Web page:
29 September 1703; Paris, France
30 May 1770; Paris, France
1720 - 1770
Possibly the most popular 18th century artist, Francois Boucher was a French painter in the Rococo style. When he was 17 years old, Boucher was apprenticed for a short time to the French painter Francois Lemoyne, and then to the engraver Jean-Francois Cars. After three years of work and artistic study, Boucher won the Grand Prix de Rome, a scholarship for artistic study, allowing him to travel to Italy and further his study in art. Upon his return to France, he was accepted into the Royal Academy of Painting and Sculpture, and three years later became a faculty member.
His painting career accelerated rapidly, and he was promoted to the Rector of the Academy, then head of the Royal Gobelins Manufacturing Company, and later First Painter to the King, Louis XV. His most prominent during his stay at the court, indeed in his entire career, was Madame de Pompadour, the mistress to King Louis XV, of whom he painted several portraits.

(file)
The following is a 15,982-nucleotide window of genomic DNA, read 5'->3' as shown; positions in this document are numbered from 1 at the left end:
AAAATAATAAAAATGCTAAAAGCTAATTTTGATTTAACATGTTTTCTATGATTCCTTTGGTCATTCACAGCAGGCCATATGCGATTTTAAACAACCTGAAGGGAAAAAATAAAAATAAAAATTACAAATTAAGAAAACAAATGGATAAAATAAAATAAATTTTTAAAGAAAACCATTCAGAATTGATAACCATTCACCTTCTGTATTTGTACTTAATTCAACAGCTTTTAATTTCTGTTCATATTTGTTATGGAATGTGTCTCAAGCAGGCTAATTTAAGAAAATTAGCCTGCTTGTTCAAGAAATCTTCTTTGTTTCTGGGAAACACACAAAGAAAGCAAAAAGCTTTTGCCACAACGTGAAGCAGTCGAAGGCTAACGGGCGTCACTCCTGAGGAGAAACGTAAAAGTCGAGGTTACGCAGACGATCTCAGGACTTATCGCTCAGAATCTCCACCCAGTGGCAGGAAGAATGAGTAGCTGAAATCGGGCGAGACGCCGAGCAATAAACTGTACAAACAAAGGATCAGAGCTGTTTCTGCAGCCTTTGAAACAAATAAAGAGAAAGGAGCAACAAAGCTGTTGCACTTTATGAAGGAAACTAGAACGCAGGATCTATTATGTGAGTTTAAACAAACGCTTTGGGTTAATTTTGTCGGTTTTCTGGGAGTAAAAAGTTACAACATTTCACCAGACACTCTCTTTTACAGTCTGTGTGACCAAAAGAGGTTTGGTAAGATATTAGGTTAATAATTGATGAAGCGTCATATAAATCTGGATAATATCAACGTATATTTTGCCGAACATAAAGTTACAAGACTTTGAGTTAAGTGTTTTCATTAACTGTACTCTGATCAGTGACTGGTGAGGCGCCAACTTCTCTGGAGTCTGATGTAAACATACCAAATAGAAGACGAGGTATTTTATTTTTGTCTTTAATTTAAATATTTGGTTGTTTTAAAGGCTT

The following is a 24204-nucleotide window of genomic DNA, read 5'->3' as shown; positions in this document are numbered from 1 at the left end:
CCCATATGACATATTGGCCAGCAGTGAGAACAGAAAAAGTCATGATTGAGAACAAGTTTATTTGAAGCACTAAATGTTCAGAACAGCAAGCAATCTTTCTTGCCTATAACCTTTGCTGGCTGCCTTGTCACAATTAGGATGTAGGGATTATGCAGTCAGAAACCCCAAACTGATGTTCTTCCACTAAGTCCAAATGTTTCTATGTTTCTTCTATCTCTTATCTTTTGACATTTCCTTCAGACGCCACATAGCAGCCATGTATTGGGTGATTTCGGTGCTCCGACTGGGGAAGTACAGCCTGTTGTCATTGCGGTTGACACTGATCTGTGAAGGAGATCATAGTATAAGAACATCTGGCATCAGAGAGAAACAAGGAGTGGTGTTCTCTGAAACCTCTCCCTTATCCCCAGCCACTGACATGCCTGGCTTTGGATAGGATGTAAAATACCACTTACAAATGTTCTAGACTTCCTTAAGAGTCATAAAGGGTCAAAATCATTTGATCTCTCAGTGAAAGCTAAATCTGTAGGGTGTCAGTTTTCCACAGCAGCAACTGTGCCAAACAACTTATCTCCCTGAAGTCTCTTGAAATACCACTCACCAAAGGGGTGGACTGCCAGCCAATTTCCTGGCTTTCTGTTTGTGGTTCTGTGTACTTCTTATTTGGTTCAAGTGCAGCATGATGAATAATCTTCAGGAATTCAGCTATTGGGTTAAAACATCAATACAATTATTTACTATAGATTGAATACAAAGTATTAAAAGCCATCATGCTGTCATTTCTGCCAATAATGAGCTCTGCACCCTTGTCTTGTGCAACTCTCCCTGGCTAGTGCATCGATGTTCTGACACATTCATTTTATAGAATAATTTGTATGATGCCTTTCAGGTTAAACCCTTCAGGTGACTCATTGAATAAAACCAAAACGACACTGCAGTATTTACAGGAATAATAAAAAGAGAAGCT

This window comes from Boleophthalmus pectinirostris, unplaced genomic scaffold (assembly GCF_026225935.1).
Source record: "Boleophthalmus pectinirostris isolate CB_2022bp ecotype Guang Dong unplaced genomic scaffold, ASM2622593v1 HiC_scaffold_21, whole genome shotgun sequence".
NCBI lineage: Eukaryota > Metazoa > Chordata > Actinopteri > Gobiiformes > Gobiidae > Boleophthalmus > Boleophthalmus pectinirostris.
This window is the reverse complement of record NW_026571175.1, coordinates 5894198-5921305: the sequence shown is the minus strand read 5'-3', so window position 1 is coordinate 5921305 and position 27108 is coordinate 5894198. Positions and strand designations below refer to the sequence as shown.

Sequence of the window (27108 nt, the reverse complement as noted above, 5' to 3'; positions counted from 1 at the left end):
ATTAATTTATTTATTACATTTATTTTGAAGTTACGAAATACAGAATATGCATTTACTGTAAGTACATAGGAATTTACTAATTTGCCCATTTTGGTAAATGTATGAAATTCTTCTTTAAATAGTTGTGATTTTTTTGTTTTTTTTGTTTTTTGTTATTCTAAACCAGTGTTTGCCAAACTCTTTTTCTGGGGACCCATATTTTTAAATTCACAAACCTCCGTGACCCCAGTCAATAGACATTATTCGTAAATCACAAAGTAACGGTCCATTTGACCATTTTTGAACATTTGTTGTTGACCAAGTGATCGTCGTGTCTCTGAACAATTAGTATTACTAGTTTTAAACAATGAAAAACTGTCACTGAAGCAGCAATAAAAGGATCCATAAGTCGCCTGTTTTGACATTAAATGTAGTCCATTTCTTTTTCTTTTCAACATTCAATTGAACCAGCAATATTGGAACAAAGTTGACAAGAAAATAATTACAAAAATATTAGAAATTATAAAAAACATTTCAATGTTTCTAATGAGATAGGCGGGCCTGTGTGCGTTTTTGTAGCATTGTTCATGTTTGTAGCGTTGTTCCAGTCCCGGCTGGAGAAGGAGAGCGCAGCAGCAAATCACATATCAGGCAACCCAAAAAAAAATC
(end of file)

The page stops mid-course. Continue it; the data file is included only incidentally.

Many of his paintings depicted idyllic pastoral scenes or classical historical paintings, but his more risqué odalisque paintings in his later career led to many attacks on his moral character. Nevertheless, his paintings and artistic style was always in demand, and in addition to paintings he created theater costumes and sets, tapestries, and decorations for court celebrations. His work was prominent that it was reproduced in engravings and on porcelain and biscuit-ware. By the time of his death, Francois Boucher’s name and body of work had become synonymous with the Rococo style.
Boucher is also famous for his saying: "La nature est trop verte et mal éclairée" (The nature is too green and badly lit).